Because of the enigmatic nature of the Siddha imagery, and their philosophy structured in direct defiance of human logic, few scholars have ventured to address the Tamil Siddhars and then often only as mere curiosities. Needless to say, the vast majority of the Tamil Siddha works have never been translated, as has been the case with some of the verses presented here.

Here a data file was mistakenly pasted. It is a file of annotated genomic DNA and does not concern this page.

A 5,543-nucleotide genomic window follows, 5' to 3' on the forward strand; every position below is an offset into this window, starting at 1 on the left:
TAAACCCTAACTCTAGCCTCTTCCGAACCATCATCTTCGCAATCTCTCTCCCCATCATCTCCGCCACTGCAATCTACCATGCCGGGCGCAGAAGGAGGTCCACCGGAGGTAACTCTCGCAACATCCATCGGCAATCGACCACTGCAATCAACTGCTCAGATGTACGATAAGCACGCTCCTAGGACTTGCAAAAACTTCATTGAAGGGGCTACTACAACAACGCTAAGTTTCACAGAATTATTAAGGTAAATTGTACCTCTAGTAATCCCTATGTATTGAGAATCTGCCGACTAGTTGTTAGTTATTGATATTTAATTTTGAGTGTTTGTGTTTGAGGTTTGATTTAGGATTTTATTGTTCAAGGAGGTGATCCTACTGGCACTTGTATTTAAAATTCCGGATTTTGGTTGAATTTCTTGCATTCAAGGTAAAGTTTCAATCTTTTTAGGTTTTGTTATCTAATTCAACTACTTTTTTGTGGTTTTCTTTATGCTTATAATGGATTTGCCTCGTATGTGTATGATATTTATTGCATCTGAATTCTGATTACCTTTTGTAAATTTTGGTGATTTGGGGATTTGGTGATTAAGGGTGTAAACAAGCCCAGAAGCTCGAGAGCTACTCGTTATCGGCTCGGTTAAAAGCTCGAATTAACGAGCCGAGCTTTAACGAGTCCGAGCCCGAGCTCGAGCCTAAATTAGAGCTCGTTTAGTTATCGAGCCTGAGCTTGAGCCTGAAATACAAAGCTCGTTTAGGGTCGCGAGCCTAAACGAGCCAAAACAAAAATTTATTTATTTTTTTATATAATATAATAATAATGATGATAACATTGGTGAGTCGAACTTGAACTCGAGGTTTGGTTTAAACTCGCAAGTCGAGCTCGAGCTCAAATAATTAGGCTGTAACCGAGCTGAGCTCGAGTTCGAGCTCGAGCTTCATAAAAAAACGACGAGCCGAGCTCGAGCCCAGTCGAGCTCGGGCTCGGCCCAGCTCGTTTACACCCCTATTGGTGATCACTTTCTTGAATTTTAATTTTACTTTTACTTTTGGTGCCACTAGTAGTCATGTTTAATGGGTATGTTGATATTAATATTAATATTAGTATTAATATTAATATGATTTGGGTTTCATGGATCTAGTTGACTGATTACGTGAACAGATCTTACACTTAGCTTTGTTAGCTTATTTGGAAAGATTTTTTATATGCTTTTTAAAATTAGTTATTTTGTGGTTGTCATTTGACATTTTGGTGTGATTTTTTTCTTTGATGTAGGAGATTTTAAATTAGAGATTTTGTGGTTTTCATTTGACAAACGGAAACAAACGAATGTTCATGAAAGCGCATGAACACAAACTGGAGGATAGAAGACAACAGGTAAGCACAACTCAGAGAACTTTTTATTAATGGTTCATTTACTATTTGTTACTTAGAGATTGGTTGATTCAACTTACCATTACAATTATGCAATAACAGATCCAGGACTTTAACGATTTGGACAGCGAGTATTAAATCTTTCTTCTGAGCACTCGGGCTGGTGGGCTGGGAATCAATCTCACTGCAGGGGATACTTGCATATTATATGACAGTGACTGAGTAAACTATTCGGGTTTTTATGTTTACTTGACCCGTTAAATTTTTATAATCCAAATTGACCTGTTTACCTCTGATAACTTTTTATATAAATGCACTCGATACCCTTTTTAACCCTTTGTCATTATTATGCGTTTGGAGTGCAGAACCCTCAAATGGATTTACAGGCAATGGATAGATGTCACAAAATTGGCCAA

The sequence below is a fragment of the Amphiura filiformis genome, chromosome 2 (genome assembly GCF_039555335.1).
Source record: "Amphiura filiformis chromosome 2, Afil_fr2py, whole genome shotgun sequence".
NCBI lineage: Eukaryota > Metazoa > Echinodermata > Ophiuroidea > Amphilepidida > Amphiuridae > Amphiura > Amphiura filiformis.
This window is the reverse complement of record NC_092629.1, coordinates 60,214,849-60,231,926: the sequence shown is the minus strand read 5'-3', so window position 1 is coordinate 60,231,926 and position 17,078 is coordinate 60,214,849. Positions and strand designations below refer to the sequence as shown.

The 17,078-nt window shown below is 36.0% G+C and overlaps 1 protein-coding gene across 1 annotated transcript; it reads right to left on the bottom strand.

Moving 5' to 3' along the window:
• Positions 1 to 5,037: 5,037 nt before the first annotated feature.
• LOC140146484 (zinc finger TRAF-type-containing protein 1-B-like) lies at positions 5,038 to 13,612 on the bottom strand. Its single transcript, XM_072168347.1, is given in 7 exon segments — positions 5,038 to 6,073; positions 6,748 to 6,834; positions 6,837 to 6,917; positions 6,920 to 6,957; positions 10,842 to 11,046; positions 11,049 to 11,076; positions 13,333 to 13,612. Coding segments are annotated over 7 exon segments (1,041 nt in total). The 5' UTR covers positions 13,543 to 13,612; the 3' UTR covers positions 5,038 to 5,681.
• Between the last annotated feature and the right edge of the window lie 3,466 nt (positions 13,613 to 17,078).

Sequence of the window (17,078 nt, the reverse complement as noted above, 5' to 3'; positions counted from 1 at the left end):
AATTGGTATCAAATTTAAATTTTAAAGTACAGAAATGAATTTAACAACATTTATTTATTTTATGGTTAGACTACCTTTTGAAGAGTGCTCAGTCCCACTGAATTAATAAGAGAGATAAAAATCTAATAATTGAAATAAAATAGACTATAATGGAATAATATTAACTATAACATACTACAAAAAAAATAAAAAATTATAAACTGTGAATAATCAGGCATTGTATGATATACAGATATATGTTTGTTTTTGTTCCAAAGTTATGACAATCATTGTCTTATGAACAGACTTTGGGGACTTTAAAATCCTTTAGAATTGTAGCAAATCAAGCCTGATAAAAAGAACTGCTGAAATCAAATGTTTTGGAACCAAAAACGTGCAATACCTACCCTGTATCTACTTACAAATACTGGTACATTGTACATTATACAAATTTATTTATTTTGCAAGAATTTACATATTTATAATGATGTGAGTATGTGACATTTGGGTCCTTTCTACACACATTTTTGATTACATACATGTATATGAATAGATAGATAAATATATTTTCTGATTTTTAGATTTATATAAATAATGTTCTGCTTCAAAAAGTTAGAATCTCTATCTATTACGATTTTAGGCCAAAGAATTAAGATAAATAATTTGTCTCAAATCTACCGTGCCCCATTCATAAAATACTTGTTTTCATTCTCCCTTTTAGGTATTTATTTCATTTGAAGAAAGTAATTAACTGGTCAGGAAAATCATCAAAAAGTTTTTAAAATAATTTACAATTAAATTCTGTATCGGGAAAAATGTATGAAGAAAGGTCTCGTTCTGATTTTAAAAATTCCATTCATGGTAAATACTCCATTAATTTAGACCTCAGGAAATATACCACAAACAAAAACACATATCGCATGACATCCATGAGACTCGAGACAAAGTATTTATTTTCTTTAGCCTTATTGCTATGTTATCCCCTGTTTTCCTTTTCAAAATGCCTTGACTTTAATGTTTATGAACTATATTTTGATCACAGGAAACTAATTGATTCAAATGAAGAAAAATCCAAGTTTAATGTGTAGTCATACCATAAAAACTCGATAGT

One of the most basic characteristics of Tamil composition, and one that is particularly relevant to Siddha poetry, is the tendency to layer the work so that each word or image builds upon the last. Because each component image is presented so as to be viewed autonomously and in relationship both sequentially and to the totality of the verse, the images of the poem may seem slightly disjointed and contradictory. Though this may at first seem to undermine the aesthetic quality and over-complicate the simple act of enjoying poetry, the Tamil Siddha compositions pattern the imagery to expound the subtle complexity of their philosophical concepts or to map out the terrain of the inner landscape which is dominated by the dormant serpent energy.